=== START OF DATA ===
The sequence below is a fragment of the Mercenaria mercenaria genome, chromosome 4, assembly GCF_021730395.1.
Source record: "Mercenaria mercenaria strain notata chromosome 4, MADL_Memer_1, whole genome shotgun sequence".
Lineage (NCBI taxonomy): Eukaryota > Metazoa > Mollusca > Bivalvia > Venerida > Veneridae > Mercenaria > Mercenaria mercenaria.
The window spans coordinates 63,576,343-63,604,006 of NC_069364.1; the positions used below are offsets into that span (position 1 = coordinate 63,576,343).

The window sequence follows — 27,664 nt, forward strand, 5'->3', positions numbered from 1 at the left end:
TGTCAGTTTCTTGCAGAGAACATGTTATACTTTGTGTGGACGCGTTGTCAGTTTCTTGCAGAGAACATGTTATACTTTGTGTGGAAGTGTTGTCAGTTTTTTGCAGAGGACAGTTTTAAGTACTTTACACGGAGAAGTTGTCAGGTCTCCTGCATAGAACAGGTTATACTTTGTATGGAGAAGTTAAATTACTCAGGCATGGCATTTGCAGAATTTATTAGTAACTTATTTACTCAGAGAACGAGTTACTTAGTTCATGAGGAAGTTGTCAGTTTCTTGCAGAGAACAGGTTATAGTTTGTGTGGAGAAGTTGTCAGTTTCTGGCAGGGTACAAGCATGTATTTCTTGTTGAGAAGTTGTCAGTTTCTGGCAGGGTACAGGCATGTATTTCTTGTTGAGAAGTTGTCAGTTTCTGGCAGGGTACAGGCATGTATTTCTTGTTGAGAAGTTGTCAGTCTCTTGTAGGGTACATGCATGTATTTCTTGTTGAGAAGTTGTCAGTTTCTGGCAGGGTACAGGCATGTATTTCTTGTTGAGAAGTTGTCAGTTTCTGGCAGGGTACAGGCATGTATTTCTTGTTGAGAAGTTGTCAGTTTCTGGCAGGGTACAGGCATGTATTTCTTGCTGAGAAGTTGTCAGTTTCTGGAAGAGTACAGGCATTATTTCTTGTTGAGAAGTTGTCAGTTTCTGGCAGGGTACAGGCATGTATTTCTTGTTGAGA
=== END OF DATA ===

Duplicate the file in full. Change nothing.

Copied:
The sequence below is a fragment of the Mercenaria mercenaria genome, chromosome 4, assembly GCF_021730395.1.
Source record: "Mercenaria mercenaria strain notata chromosome 4, MADL_Memer_1, whole genome shotgun sequence".
Lineage (NCBI taxonomy): Eukaryota > Metazoa > Mollusca > Bivalvia > Venerida > Veneridae > Mercenaria > Mercenaria mercenaria.
The window spans coordinates 63,576,343-63,604,006 of NC_069364.1; the positions used below are offsets into that span (position 1 = coordinate 63,576,343).

The window sequence follows — 27,664 nt, forward strand, 5'->3', positions numbered from 1 at the left end:
TGTCAGTTTCTTGCAGAGAACATGTTATACTTTGTGTGGACGCGTTGTCAGTTTCTTGCAGAGAACATGTTATACTTTGTGTGGAAGTGTTGTCAGTTTTTTGCAGAGGACAGTTTTAAGTACTTTACACGGAGAAGTTGTCAGGTCTCCTGCATAGAACAGGTTATACTTTGTATGGAGAAGTTAAATTACTCAGGCATGGCATTTGCAGAATTTATTAGTAACTTATTTACTCAGAGAACGAGTTACTTAGTTCATGAGGAAGTTGTCAGTTTCTTGCAGAGAACAGGTTATAGTTTGTGTGGAGAAGTTGTCAGTTTCTGGCAGGGTACAAGCATGTATTTCTTGTTGAGAAGTTGTCAGTTTCTGGCAGGGTACAGGCATGTATTTCTTGTTGAGAAGTTGTCAGTTTCTGGCAGGGTACAGGCATGTATTTCTTGTTGAGAAGTTGTCAGTCTCTTGTAGGGTACATGCATGTATTTCTTGTTGAGAAGTTGTCAGTTTCTGGCAGGGTACAGGCATGTATTTCTTGTTGAGAAGTTGTCAGTTTCTGGCAGGGTACAGGCATGTATTTCTTGTTGAGAAGTTGTCAGTTTCTGGCAGGGTACAGGCATGTATTTCTTGCTGAGAAGTTGTCAGTTTCTGGAAGAGTACAGGCATTATTTCTTGTTGAGAAGTTGTCAGTTTCTGGCAGGGTACAGGCATGTATTTCTTGTTGAGA